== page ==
A recent French study highlights a paradox of web 2.0. While 39% of 15-17y have been victim of someone else publishing information (photos, videos, email) on them without permission, 49% of that same age group say they have once published these information on others without their consent.
It is probably a misleading figure for three reasons:
- Doing it once does not mean you do it all the time and that it is a way of life.
- The people who publish on me are probably not the people I publish on. It would be interesting to separate the statistics by “type” of people, the family, the friends, people I like, people I don’t like. Maybe it is in that last category I will publish information without asking.
- Maybe these teens are publishing information to closed spaces (like when you limit access to a post to close friends only on Facebook, formally a publication, but not to the world), the study does not differentiate between public and private.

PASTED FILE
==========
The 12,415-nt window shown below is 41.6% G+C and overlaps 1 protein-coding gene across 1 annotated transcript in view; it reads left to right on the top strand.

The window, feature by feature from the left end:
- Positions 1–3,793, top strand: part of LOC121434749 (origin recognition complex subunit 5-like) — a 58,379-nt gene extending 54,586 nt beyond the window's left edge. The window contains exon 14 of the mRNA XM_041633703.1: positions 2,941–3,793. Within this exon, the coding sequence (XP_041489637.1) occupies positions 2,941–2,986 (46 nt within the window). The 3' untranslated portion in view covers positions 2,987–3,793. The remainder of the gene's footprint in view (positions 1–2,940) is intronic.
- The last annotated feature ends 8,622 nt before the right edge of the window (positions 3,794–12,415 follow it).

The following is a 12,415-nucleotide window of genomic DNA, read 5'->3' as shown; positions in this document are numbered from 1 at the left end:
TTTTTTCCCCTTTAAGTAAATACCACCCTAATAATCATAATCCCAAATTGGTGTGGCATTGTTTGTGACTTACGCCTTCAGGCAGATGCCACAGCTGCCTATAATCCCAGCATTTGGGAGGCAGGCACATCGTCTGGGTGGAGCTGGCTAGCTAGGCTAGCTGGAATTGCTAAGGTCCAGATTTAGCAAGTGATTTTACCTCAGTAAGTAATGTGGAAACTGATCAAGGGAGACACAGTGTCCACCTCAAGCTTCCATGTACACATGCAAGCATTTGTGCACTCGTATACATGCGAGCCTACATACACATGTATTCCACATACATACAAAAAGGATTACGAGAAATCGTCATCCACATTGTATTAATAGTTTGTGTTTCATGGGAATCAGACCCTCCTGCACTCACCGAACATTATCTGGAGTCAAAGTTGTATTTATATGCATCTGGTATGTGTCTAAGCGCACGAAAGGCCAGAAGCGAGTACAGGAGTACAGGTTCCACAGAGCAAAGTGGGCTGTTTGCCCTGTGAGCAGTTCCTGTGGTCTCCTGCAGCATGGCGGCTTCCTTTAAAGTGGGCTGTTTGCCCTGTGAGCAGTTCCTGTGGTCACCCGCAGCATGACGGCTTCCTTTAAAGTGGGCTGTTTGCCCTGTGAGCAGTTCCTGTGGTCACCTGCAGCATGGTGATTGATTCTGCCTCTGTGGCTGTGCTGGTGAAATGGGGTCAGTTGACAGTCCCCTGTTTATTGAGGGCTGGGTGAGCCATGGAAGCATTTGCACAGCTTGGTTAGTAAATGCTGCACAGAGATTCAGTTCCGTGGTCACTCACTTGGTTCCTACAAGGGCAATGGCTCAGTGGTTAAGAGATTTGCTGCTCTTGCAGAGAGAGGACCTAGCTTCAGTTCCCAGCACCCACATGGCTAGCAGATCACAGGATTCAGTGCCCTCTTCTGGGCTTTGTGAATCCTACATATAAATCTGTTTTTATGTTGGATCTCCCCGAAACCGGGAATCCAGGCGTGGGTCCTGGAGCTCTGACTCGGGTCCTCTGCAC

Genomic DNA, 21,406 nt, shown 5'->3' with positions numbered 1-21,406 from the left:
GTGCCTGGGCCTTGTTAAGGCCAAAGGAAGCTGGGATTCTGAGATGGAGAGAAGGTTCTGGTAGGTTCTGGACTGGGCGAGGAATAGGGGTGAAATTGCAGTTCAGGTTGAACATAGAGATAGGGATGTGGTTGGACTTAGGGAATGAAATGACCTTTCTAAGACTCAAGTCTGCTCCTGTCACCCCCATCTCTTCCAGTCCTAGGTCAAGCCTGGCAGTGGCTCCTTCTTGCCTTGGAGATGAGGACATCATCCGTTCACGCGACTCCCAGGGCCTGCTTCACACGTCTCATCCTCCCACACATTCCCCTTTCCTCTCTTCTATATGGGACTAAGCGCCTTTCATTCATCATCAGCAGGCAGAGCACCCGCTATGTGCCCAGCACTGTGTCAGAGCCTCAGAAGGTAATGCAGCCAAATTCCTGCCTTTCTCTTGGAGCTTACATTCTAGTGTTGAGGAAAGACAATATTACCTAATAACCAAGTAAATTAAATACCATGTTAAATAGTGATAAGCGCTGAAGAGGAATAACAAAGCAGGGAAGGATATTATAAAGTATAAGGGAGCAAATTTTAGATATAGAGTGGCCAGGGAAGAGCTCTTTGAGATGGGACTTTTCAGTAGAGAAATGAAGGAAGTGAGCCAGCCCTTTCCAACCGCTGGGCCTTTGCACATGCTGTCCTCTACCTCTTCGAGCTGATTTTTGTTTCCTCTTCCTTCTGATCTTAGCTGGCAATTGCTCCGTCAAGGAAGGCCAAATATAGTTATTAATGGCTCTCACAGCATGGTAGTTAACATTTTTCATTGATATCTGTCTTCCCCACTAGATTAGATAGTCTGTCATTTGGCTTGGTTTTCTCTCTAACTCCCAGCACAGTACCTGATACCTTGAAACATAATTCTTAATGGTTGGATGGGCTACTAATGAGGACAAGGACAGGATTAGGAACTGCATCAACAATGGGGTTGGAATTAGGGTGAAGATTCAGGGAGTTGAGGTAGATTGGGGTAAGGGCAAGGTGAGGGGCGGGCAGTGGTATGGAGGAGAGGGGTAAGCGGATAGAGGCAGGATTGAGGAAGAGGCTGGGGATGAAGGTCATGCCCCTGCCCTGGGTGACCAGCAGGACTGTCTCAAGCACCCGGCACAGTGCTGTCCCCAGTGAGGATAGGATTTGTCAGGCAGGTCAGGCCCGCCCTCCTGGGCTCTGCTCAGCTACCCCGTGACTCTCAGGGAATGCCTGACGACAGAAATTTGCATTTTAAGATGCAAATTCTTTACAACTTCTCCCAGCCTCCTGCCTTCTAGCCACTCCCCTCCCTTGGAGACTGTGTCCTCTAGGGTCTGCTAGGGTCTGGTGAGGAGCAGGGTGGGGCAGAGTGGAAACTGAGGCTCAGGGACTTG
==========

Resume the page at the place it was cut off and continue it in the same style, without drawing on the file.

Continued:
Still, this shows that there is a difference in perception and some learning to do. Some will qualify this as unconsciousness (not being aware of the price of exposure), but I find that interpretation unlikely as this generation is very tech-savvy and is in control of their identity. See sociogeek to learn more on how people expose themselves online.